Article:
The light did continue until 1985 when a new round brick tower, 5.2 metres tall, 8 metres including the lantern room, was built.

The intensity of this new light was 274,000 cd and it was powered by twin 10kva diesel alternators.

In the mid 1990s, the keepers were withdrawn, and this new light was converted to solar power and the intensity was reduced to 24,000 cd.


The original Neptune Island Tower just before being dismantled [Photograph: Brian Lord]
The original Neptune Island Tower
just before being dismantled

Photograph: Brian Lord
The Neptune Island Tower as it is today [Photograph: AMSA]
The Neptune Island Tower as it is today
Photograph: AMSA

Port Adelaide

After the original South Neptune Island Tower was dismantled in 1985, it was put into storage at the lighthouse depot at Largs Bay.

The people of Port Adelaide felt they had an affinity with the old lighthouse tower and felt that it should be returned to Port Adelaide.

After a great deal of lobbying, the lighthouse was restored and re-assembled on this site by the South Australian Maritime Museum in 1986.

The restored and reassembled tower at the South Australian Maritime Museum [Photograph: Ed Kavaliunas]
The restored and reassembled tower at the South Australian Maritime Museum
Photograph: Ed Kavaliunas


Access

NEAREST TOWN: Port Lincoln
DISTANCE: 70 km (Port Lincoln)
220 km (Adelaide)
ACCESS: Prohibited
TOURS: No
ACCOMMODATION: No

The South Neptune Cottages from the air [Photograph: Winsome Bonham]
The South Neptune Cottages from the air
Photograph: Winsome Bonham

A view of the reefs around the island. Note the 'overcoat' on the sheep [Photograph: Brian Lord]
A view of the reefs around the island. Note the "overcoat" on the sheep
Photograph: Brian Lord


The Surrounding Area


Features

Corrugated Lighthouses Bulletin Feb 03
Corrugated Lighthouses - Pt 3 Bulletin Oct 02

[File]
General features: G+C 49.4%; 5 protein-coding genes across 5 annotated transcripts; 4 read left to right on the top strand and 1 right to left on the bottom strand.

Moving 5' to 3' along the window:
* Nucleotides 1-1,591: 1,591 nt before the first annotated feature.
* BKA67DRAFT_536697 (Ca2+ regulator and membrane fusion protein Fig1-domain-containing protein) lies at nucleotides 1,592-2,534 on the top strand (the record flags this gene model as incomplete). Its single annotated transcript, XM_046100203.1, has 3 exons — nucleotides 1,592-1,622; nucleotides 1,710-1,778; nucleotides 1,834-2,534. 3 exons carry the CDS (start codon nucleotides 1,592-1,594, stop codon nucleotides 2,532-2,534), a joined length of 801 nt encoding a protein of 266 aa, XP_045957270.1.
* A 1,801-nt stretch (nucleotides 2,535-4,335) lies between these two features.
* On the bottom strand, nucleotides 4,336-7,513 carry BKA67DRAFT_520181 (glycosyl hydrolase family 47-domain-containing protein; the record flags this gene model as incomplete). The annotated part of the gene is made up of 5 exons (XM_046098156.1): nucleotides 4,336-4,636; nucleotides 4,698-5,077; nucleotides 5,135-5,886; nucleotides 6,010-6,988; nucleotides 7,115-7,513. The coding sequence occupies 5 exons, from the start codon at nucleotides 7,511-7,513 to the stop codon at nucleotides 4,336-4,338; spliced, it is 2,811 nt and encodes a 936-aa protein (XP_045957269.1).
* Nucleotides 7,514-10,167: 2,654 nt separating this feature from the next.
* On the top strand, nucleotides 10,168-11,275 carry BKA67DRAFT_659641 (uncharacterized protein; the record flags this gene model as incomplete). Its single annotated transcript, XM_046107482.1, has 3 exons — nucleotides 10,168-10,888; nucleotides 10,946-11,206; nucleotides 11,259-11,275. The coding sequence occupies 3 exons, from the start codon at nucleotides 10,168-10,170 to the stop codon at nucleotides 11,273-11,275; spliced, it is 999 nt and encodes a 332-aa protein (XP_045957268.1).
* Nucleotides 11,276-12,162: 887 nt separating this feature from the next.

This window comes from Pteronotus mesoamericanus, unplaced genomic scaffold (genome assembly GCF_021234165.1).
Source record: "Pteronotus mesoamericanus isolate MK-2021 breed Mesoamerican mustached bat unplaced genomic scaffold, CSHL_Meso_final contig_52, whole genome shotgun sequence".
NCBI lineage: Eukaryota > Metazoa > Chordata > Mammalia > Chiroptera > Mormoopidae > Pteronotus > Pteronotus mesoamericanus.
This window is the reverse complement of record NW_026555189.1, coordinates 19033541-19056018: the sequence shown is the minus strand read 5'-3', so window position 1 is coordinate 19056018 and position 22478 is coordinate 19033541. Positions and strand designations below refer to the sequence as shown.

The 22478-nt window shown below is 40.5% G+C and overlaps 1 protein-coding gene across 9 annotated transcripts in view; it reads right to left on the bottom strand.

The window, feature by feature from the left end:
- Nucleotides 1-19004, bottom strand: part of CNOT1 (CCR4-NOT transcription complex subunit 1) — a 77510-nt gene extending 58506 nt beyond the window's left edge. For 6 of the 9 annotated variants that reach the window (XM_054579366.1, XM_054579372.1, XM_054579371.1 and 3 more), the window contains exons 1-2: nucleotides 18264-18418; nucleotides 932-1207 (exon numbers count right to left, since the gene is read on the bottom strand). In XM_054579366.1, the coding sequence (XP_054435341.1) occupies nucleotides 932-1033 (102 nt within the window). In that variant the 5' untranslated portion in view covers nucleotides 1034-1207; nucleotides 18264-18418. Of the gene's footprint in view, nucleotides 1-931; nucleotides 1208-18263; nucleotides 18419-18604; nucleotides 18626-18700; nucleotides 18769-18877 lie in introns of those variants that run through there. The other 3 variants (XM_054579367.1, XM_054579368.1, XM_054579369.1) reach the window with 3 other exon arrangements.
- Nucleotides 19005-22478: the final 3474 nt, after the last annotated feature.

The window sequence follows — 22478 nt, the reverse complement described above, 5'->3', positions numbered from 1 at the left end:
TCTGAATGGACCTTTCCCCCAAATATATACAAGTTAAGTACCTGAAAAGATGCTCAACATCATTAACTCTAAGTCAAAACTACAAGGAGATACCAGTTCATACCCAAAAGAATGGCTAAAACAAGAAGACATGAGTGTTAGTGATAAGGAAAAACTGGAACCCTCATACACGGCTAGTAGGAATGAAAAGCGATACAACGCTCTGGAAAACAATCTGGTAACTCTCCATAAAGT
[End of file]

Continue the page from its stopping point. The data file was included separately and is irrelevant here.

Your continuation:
Corrugated Lighthouses - Pt 4 Bulletin Nov 02
Corrugated Lighthouses - Pt 5 Bulletin Dec 02

News

South Neptune 100th Anniversary Bulletin Sep 01
South Neptune Off Limits Due Asbestos Bulletin Nov 02

Letters & Notices

Looking for Ken J Gilbertson of South Neptune Bulletin Sep 01
The lure of lighthouses at the South Australian Maritime Museum Bulletin Sep 03

Neptune Island is rugged, devoid of vegetation with no natural water [Photograph: AMSA]
Neptune Island is rugged, devoid of vegetation with no natural water
Photograph: AMSA


Special Thanks to:

  • AMSA for Photographs
  • Brian Lord for Photographs
  • Chris Browne for Historic Photograph
  • Ed Kavaliunas for Photograph
  • Greg Beck for Historic Engraving
  • Margaret Hill for Historic Photograph
  • South Australian Maritime Museum for Historic Photographs
  • Winsome Bonham for Photograph

Sources:

  • Brian Lord
  • Department of Construction
  • Department of Transport
  • Margaret Hill
  • South Australian Maritime Museum

Page last updated:
Page created:
7/10/03
21/05/03

Site constructed by: 
Malcolm S Macdonald t/as Lighthouse Computer Training & Development (1997-2001)
Copyright All rights reserved.
1997-2001 Malcolm S Macdonald and individual contributors as acknowledged.
2002-2007 Lighthouses of Australia Inc (LoA Inc) and individual contributors as acknowledged. & Lighthouses of Australia Inc (2002-2007)